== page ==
Specific Programming Language in specific Domain, I think, may be a good direction. Since differenct apps have different characteristics, it is hard to write all apps in one parallel language as we did before in the sequetial world.
    Complexity in Parallel Computing is driving us use different languages. There can’t be a monopoly in the future.
    Not only Prgoramming Models, but also the systems include processors and networks should specify. Niagara T1 is designed for Commercial Server only, even it has only 1 FPU with 8 cores. Computer for Life-science research is being built in my institute, and relative support systems are in schedule.

  9. Louis Savain says:

    We don’t need new languages for the current thread-based model. We need a new software model. The thread-based approach to parallelism is a joke, for the simple reason that it’s not working. For one, you can forget about fine-grain parallelism when using threads. Second, threads are inherently non-deterministic.
    What amazes me is that we have had the correct model in our faces for decades but all the brilliant savants at Intel and academia are blind to it. We’ve been using it to emulate parallelism in such applications as neural networks, cellular automata, VHDL, Verilog, simulations, video games for decades. No threads are involved (or even necessary) and the temporal determinism that is inherent in this model eliminates all the problems of thread-based concurrency (e.g., deadlocks). I am inclined to ask, what is the matter with you people?
    This model of parallel computing is what I call the non-algorithmic, synchronous, reactive software model. The problem is, a program that uses this model would be too slow because current CPUs are designed for algorithmic computing. All we need to do is to design a new multicore CPU architecture for the new model and voila! You get ease of programming and fine-grained parallelism in an MIMD environment. Not to mention the rock-solid reliability that comes with temporal determinism.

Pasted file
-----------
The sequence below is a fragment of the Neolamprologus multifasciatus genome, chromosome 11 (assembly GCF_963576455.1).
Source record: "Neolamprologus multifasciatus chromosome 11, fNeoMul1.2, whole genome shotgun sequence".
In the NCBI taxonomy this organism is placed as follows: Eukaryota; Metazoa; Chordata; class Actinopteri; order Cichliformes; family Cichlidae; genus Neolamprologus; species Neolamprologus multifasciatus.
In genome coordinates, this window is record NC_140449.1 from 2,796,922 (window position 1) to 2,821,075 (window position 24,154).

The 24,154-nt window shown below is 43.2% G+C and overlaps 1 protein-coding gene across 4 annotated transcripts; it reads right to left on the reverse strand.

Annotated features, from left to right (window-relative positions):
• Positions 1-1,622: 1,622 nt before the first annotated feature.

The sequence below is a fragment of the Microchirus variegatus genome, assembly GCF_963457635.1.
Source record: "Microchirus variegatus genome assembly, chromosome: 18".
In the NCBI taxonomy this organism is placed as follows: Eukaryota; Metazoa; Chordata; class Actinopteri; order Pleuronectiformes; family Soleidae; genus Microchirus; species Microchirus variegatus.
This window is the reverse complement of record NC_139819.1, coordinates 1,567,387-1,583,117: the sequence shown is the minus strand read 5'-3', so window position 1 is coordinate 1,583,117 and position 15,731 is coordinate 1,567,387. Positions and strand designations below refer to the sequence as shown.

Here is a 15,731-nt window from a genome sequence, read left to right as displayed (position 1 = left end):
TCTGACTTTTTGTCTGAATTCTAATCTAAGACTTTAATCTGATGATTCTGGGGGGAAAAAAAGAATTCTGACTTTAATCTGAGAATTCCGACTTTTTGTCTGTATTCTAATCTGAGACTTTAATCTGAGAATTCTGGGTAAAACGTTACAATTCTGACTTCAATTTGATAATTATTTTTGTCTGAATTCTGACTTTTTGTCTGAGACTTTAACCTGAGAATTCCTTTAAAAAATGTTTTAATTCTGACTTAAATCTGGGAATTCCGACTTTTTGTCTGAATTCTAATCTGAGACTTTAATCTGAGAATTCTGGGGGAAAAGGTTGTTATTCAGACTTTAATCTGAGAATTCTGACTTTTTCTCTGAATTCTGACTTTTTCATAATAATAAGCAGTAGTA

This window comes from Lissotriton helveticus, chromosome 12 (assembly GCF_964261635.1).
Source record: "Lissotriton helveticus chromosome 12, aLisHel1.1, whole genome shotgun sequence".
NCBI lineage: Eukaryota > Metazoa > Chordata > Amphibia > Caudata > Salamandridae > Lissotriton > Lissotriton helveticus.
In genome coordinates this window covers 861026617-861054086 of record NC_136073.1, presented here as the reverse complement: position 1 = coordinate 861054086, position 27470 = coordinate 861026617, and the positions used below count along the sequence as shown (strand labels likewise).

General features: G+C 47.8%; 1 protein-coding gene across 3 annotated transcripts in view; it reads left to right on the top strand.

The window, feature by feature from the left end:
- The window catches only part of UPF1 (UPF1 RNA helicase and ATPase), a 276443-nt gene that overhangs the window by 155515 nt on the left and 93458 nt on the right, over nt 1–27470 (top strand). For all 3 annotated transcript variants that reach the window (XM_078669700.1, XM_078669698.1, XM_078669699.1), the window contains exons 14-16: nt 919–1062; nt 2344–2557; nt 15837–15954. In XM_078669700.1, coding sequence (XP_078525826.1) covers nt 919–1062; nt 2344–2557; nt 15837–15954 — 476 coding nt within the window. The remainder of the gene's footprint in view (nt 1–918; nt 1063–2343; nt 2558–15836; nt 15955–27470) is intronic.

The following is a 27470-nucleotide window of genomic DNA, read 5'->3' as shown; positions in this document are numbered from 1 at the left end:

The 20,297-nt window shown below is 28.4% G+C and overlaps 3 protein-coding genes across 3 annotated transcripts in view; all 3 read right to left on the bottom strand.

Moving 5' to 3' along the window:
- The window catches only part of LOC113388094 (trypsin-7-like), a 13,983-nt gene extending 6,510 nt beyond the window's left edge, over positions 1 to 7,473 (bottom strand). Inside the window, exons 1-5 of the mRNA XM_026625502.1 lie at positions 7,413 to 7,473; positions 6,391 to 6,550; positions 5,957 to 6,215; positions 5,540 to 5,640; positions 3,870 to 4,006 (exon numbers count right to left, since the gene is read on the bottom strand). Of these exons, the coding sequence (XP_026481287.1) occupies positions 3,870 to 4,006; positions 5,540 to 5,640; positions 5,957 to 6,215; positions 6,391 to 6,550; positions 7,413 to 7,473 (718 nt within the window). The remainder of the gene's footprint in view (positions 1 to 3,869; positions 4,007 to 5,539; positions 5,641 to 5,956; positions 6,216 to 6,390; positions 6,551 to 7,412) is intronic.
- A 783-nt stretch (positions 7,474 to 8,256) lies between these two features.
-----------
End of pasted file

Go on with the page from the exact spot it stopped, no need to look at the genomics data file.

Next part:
10. Sam Martin says:

    I can see where you are coming from, but I have to disagree.
    From my standpoint, I think you underestimate both the ability of developers working under pressure to make big changes, and their ability to make informed choices.
    As (games) developer where a significant part of my job is to develop more efficient code than the next guy, I’m not going to randomly sample some multicore jams and move on. I’m going to become a jam connoisseur or cook up my own if I have to.
    I’ve looked at the current jams on offer, and frankly they look pretty rough. They are all rather C-focused, often rather similar, and don’t make the prospect of multicore C++ any less terrifying.
    The best jams I can currently find are actually in Haskell – about as far from C you can really get. But Haskell is getting very little investment and its potential won’t be realised unless this turns around.

  11. Kenshin Himura says:

    To Mark Hoemmen.
    Sorry, your comment about C++ function object syntax & closures proves you still have not got it!
    1. C++0x lambdas make this creation much easier.
    2. To countless C++ programmers, the syntax is well known & established.
    Mark, the point is, if C++ does not suit you,use the tool you are most acquainted & fluent with. As a C++ programmer, I found TBB intuitive cause of my background in the use of the STL.

  12. Bill Long says:

    After reading the interview with Tim in HPCWire about parallel language overload, I found this blog on the same topic. I agree with two of the main points of the interview and the original blog here: That standardization (vendor independent) and extension of existing languages are very good qualities. It is odd, then, that the obvious candidate was never mentioned (though there was a comment that HPC was not a focus here). Fortran is an explicitly parallel language now, building on the previous versions of Fortran. This makes adding in the parallel constructs to an existing code much easier than starting from scratch in a new language. Fortran is also a full ISO standard language, like C and C++, arguably even more “standard” than things like MPI and OpenMP that are standardized by organizations outside the formal standardization process. The Fortran standard has multiple vendor input as well as input from academia and national labs, and is ultimately voted on by countries through their national body representation in ISO. Fortran seems to be an ideal example of the goals promoted here, and is already a ‘done deal’. The Intel compiler supports the new parallel features of Fortran. It’s worth taking a look if you are involved in scientific computing.